‘A sense of solidarity’: how Poles mobilised in historic vote

Kasia Czarska drove 45 minutes on Sunday to vote in the town of Sulejówek on the eastern outskirts of Warsaw.

The 39-year-old public relations manager planned her trip three weeks in advance of the fiercely contested election, studying Poland’s electoral map to work out in which constituency her vote could be of most help in ousting the ruling Law and Justice (PiS) party.

It was voters like her, casting their ballot strategically and showing up in unprecedented numbers, who secured the stunning victory of opposition parties led by Donald Tusk. The former president of the European Council is now on course to return as prime minister after eight years of PiS rule.

Like many of the smaller towns around Warsaw, Sulejówek was won by PiS in the last election, in 2019. In contrast, the capital city, where Czarska lives, was among the opposition’s strongholds even under PiS rule.

Czarska convinced about 20 friends and relatives to follow her example and also vote in Sulejówek. Under Polish electoral rules, citizens are allowed to cast their ballots in a different place to their official residence. When she arrived with her three children, she found that others had had the same thought: the line to get to the voting booth lasted three hours.

“The locals had mixed feelings about having to waste so much more time to vote than usual because of all the people who had travelled, but really the atmosphere was very good,” said Czarska. “There was a lot of hope in the crowd and my children really felt they were taking part in something special.”  

This “something special” was both a victory for the opposition and the highest turnout since Poland’s return to democracy. Participation was 74.4 per cent — higher even than in 1989, when Poles ousted the Communists from power just months before the fall of the Berlin Wall.

Polish people queue to vote in Krakow © Beata Zawrzel/NurPhoto/Getty Images

The grassroots mobilisation was a new phenomenon, however, underlining the high stakes of an election set to redefine the country’s role within the EU, after years of feuding with Brussels and Berlin and, more recently, Kyiv. 

The high turnout for the opposition stood in stark contrast with the PiS government’s attempt to rally support by also holding a referendum on Sunday.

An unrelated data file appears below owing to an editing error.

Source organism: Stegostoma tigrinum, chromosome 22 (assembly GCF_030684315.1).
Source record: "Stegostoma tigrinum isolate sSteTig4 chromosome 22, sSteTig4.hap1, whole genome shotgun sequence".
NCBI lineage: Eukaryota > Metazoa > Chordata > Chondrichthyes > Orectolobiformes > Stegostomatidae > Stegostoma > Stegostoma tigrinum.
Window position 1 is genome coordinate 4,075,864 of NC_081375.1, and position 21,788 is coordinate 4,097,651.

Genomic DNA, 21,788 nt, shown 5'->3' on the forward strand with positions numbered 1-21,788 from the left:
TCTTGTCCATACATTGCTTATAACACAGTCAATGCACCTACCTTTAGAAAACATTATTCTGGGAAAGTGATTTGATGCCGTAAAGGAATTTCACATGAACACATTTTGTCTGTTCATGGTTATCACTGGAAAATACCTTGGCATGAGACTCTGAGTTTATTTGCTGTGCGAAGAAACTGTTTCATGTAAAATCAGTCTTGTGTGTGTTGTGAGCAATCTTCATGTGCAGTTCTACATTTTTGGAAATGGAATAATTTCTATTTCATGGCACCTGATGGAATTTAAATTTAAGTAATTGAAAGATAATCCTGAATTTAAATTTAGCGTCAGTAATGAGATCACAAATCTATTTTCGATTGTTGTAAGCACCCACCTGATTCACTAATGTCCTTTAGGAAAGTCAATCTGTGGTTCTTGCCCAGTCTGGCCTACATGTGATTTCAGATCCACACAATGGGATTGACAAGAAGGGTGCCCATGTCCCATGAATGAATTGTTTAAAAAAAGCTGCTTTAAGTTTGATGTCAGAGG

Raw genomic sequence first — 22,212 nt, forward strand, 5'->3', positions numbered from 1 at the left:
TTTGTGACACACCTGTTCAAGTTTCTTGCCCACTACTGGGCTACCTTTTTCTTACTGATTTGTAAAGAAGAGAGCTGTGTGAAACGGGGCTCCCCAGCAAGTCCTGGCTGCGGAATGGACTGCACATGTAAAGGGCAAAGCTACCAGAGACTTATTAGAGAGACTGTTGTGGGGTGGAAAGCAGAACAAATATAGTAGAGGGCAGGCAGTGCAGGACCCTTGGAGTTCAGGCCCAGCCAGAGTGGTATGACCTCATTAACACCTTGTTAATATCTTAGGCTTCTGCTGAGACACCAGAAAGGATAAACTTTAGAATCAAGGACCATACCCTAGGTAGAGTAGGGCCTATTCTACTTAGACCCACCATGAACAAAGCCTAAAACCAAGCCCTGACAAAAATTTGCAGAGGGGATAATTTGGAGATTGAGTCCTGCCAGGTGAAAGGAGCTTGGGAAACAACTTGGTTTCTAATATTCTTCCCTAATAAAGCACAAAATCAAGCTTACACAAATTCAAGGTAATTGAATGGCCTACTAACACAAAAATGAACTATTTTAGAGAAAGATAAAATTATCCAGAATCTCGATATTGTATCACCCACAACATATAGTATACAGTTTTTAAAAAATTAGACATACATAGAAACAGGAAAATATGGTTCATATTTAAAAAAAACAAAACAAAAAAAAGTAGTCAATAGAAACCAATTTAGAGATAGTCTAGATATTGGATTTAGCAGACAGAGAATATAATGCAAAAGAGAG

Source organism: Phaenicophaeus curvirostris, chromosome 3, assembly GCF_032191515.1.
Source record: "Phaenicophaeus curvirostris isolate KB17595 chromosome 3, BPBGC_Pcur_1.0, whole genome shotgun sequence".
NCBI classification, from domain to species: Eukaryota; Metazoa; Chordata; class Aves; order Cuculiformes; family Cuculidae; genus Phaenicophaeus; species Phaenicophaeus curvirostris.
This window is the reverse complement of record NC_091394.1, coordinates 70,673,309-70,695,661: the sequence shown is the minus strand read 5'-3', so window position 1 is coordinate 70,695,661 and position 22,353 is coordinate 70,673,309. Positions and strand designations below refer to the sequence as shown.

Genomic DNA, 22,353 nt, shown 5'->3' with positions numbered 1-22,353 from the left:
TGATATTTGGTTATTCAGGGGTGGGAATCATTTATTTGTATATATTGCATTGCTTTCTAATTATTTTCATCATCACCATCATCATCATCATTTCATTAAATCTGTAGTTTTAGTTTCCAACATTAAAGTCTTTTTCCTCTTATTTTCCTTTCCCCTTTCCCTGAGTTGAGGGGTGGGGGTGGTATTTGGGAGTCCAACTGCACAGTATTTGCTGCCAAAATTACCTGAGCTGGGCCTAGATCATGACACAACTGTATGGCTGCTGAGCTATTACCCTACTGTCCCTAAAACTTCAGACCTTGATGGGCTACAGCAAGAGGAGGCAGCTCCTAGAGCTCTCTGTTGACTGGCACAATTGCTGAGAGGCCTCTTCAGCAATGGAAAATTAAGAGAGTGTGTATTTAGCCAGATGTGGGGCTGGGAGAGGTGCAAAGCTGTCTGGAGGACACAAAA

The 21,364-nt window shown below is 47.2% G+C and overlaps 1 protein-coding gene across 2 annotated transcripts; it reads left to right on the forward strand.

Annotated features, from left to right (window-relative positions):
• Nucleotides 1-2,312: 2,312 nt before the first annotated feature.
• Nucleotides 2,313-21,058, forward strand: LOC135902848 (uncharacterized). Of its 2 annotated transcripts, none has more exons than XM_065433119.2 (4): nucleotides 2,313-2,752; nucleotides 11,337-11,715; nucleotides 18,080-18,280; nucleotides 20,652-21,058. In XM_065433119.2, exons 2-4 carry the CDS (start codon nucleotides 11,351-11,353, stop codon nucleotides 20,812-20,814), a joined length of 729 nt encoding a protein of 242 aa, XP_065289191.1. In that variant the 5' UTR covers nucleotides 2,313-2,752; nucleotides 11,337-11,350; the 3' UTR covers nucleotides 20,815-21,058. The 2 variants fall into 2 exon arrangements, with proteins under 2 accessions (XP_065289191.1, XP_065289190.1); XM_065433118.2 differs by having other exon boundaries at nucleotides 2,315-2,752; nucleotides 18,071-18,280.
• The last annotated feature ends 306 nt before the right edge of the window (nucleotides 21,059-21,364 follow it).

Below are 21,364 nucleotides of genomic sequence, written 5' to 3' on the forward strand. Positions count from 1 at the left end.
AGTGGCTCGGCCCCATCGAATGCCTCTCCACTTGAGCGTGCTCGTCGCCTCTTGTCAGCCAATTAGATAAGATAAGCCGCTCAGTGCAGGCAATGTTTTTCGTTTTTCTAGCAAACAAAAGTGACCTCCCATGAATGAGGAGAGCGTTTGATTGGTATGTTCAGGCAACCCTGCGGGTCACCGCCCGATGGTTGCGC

The referendum turnout was only about 40 per cent, failing to reach the threshold required to become binding, after Tusk urged voters to boycott the four-question poll, which touched upon border security, illegal migration, the retirement age and foreign ownership of state companies — all issues at the heart of the PiS campaign.

Tusk, who served as prime minister from 2007 to 2014, presented the election as a last chance to salvage Polish democracy and stop the slide of the rule of law towards authoritarianism. He claimed his longtime nemesis, PiS leader Jarosław Kaczyński, was modelling a future regime on that of the Kremlin. 

As part of his final push to win re-election, Tusk urged women to mobilise and pledged to restore reproductive rights curtailed by PiS.

Among the female voters who had previously been put off by politics but went out to vote on Sunday was Dominika, a 37-year-old painter from Warsaw, who had previously skipped four parliamentary elections. “I now realised there were some things in this country that I really didn’t like,” she said, declining to give her surname. “I wanted to have the feeling that I had done something about this.” 

The huge turnout overwhelmed many polling stations, with people queueing into the early hours of Monday to vote. The polls closed at 9pm on Sunday, but Polish law allowed people who were queueing at a station before that deadline to still take part. 

Natalia Skupień, 28, waited for almost six hours in the longest line in Poland, on the outskirts of the south-western city of Wrocław. She managed to get to the voting booth at around 1am and found “a sense of solidarity” among fellow voters waiting for so many hours. “Many motivated women” had the same desire for change as her, she said, while neighbours brought blankets and hot drinks for people in the queue and a local restaurant distributed 300 pizzas. 

Abroad, 600,000 Poles registered to vote, almost double the number four years ago.

Paulina Niewiadomska, 29, had not voted in the most recent elections, but travelled one-and-a-half hours to the Polish consulate in The Hague and waited another four-and-a-half hours to cast her vote. One of the motivating factors, she said, was a constitutional court ruling supported by PiS that limited abortion only to women whose life or health is in danger and to victims of sexual crimes.

“Women have been fighting for their rights for a very long time, so I wouldn’t want all these years of struggle to be wasted by not voting,” Niewiadomska said. “A woman has the right to make decisions about her body.”

International election observers with the OSCE-led mission said the election had been “democratic”, but highlighted several problems, from PiS’s misuse of state media to the “intolerant, misogynistic and discriminatory language” by candidates.

One bright spot had been the “enthusiasm that we experienced in the polling stations”, said Pia Kauma, a Finnish lawmaker who was the OSCE’s special co-ordinator for the Polish election. “I can honestly say that this was one of the best experiences.” 

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